Why do it?

FaceID. Iris scanning. Voice recognition. Tech giants all over are adapting to new and developing biometric authentication techniques that are more secure than traditional fingerprint scanning. When we saw Apple’s revolutionary FaceID scanning system, we wanted to look at alternatives to the status quo, and landed on Palm Vein Authentication.

Palm veins are:

  • near impossible to forge (active blood circulation is needed)

  • more unique (due to more data points in the palm vein network)

  • less prone to false positives


What it does

To obtain an accurate vein image, we first make use of the fact that hemoglobin in the blood absorbs infrared light. Taking infrared LEDs in combination with an IR camera connected to a Raspberry Pi, we can capture and process an image of the palm using OpenCV. Once we have a noise reduced, skeletonized image of the vein network, we use TensorFlow models to train the network with training data. If we have a match, we display the result with a Node.js web app, and a servo unlocks the door!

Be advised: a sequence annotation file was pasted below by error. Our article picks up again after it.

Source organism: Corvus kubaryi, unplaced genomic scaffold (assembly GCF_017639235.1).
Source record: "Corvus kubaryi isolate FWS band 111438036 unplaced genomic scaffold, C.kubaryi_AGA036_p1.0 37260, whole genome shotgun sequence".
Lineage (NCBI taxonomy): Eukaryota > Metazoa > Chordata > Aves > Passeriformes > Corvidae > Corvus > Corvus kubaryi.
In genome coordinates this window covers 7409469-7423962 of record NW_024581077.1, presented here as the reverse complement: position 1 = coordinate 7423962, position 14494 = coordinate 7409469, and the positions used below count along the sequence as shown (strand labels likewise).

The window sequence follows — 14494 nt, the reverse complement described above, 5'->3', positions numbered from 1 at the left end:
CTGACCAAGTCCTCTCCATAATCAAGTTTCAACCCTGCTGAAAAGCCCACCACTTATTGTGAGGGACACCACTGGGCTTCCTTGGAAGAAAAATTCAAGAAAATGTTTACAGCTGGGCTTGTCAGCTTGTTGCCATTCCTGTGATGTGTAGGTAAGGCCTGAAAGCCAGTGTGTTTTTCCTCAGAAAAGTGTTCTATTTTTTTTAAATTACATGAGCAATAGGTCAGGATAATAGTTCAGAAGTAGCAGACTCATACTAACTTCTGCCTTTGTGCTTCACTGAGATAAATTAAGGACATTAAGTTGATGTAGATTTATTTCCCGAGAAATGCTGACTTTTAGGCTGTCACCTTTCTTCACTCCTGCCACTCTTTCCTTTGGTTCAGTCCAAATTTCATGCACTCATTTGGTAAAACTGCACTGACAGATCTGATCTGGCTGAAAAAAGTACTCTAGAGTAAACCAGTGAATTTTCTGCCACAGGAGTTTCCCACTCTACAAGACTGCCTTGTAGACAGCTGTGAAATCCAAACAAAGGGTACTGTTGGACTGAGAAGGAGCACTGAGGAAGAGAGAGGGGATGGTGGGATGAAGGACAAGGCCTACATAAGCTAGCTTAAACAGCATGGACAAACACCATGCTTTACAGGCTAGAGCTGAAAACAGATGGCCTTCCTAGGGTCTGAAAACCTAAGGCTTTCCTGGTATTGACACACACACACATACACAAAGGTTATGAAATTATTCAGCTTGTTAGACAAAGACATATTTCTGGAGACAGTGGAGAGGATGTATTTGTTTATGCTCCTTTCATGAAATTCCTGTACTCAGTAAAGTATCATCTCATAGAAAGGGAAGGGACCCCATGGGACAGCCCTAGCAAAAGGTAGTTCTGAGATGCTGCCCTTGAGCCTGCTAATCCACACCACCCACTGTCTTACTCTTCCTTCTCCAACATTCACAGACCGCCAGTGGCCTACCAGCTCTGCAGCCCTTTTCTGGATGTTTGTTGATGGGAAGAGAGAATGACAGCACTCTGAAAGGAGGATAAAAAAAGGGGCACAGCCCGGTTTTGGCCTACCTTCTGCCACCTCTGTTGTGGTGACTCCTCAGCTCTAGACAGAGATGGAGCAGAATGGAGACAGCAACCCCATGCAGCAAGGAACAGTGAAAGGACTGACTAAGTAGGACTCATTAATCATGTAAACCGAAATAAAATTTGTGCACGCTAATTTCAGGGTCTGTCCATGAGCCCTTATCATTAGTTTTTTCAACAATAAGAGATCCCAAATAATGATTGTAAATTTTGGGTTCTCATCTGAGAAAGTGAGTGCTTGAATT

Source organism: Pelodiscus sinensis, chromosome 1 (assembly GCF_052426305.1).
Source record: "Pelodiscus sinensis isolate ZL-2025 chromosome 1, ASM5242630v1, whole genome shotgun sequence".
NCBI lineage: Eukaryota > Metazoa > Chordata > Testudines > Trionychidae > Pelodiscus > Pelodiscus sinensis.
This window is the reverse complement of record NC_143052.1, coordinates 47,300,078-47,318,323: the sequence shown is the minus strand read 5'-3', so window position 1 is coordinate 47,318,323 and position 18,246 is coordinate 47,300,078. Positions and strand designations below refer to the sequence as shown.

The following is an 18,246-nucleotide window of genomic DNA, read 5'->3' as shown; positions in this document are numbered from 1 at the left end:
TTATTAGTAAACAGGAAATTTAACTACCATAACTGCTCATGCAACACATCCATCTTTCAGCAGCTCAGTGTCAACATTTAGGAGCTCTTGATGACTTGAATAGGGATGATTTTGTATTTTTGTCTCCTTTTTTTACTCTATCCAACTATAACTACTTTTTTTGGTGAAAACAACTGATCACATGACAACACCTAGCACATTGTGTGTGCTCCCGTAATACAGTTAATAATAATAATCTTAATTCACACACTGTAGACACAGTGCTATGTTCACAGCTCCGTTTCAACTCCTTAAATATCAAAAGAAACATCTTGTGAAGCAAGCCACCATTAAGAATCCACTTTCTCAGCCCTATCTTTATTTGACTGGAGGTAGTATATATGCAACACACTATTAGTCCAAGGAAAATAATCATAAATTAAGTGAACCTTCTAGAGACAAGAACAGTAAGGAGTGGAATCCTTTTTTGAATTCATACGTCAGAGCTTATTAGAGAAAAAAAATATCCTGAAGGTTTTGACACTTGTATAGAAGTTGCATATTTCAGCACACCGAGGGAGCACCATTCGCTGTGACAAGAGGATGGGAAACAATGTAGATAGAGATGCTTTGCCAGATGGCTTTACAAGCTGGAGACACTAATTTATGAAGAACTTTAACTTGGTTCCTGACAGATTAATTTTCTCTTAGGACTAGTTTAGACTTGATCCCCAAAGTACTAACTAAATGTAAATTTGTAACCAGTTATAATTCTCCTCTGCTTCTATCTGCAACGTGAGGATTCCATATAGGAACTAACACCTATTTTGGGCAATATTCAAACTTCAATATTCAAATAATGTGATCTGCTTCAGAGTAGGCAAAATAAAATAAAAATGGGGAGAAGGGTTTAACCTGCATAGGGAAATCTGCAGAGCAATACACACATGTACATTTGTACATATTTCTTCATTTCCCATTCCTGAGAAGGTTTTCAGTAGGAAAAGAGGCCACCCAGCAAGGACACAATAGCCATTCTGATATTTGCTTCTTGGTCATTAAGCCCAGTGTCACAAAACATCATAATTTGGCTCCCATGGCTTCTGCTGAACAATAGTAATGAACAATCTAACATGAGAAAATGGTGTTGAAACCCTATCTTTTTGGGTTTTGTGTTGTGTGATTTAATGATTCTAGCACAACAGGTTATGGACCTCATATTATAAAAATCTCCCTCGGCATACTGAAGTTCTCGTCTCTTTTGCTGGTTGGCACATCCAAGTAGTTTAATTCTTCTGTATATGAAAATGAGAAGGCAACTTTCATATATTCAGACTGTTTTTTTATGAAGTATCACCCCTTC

Challenges we ran into

We ran into challenges collecting data to train our neural network (which we thank 15 HTN participants for providing!), image processing, and building an effective locking mechanism.

Accomplishments that we're proud of

We love the fact that we were able to minimize the cost of a usually expensive authentication system!

What we learned

We learned about how to use neural networks effectively with minimal data, how to properly structure code across a stack that ranges from embedded to frontend, and how to work wood!

What's next for InVein

Working on getting a more accurate classification system through larger training data sets.

[1] https://subs.emis.de/LNI/Proceedings/Proceedings196/341.pdf

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